Orkney salmon sector is underachieving

The Fish Site
by The Fish Site
14 November 2006, at 12:00am

UK - Orkney's production of farmed salmon is in decline, with the islands being worst affected by a recent fall in prices.

“The salmon farming sector in Orkney is underachieving and requires a unique strategy to fulfil its potential” claims Sid Patten, Chief Executive of representative body Scottish Salmon Producers’ Organisation (SSPO).

Farmed salmon production in Orkney is in decline, falling from a high of 10,740 tonnes in 2003 to 6,600 in 2004. This represents a decrease of almost 40%. Production for 2005 is expected to be lower when the figures are released shortly. The farm employment figures have fallen to a level similar to that in 1995.

During a two-day visit to the islands, Sid Patten and SSPO Chairman Mike Gibson are to meet with representatives from the salmon sector, the local authority and the local enterprise company to highlight the need for a more joined-up approach to the sector.

“Orkney is losing out on the vast opportunities presented by the unprecedented increase in salmon consumption,” said Patten. “Whilst it is recognised that the salmon sector in Orkney has many similarities to that of Scotland as a whole, it is also evident that there are differences. It is critical that we identify any difficulties and maximise the opportunities for salmon from the islands.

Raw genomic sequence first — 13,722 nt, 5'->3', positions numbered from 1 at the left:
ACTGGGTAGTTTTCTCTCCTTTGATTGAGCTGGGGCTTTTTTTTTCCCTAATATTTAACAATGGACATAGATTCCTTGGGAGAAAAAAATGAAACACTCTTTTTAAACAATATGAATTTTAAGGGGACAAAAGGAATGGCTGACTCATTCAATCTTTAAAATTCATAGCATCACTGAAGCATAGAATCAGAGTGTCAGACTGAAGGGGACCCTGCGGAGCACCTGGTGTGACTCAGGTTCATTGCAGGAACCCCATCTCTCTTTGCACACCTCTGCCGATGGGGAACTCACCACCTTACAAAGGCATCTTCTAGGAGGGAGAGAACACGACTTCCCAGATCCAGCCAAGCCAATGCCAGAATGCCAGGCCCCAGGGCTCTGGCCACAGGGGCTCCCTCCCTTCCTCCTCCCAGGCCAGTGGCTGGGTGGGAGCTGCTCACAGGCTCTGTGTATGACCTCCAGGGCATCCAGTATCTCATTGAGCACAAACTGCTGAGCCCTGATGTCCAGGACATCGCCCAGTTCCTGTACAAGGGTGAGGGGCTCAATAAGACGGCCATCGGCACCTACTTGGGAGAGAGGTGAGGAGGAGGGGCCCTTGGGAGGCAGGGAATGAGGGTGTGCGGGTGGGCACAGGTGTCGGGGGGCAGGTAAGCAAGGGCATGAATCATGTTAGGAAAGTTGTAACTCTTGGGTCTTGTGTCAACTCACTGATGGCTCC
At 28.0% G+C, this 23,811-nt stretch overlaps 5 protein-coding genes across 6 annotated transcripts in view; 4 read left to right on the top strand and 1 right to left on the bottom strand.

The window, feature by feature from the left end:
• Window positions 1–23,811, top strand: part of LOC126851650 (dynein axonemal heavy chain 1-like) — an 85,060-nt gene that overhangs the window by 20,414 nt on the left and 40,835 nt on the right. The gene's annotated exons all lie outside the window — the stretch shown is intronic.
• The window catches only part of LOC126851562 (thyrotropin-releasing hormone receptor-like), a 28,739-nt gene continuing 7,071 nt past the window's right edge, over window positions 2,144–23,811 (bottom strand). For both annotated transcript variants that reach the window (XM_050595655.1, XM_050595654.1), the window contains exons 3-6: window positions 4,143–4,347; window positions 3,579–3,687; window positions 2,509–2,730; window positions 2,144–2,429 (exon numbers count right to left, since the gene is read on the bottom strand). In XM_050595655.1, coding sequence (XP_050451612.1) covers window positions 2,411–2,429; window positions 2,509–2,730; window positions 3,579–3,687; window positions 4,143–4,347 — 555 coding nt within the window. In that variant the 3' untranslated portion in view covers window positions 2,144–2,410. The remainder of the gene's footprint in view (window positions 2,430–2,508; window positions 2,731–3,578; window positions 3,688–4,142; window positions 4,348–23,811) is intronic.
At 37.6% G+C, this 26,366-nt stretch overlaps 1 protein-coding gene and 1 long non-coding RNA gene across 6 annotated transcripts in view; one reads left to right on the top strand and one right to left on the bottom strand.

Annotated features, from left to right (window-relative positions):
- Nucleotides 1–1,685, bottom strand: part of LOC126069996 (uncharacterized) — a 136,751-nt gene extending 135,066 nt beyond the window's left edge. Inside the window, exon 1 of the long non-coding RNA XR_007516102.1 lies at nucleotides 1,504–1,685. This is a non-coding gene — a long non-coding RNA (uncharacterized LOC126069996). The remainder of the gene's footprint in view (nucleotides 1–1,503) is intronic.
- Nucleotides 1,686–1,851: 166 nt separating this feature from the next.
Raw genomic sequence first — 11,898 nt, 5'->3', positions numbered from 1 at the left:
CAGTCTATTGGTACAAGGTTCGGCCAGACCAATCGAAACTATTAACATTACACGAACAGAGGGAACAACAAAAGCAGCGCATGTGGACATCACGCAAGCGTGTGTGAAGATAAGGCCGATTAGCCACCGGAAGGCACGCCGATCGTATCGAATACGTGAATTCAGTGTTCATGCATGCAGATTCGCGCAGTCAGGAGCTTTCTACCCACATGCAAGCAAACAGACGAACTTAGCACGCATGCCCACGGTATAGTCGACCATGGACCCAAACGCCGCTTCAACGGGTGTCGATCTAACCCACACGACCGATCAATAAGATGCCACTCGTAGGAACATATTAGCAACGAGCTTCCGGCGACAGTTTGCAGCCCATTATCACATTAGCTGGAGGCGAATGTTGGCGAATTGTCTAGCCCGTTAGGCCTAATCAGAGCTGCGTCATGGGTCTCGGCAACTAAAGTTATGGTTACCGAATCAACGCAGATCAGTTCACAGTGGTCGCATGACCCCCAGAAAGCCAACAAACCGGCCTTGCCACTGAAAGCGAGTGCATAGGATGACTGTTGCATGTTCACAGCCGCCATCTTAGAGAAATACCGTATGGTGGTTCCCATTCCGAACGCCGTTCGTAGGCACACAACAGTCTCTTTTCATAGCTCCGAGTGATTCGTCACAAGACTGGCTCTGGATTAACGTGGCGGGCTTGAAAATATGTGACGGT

“Orkney has deservedly built an unrivalled reputation for its food, and the quality of salmon is second-to-none. As the islands benefit from having such a fantastic marine resource that is globally recognised, we want to ensure that the salmon sector plays a full part in the Orkney food culture.

“Salmon farming also plays an important role in the development of rural communities, particularly island life, with many businesses reliant on the sector being successful,” added Patten.

“The need for a unique strategy to maximise the obvious advantages of Orkney, improve competitiveness and ensure the long-term sustainability of the sector in the islands has ever been more fundamental following the decline in production,” concluded Patten.

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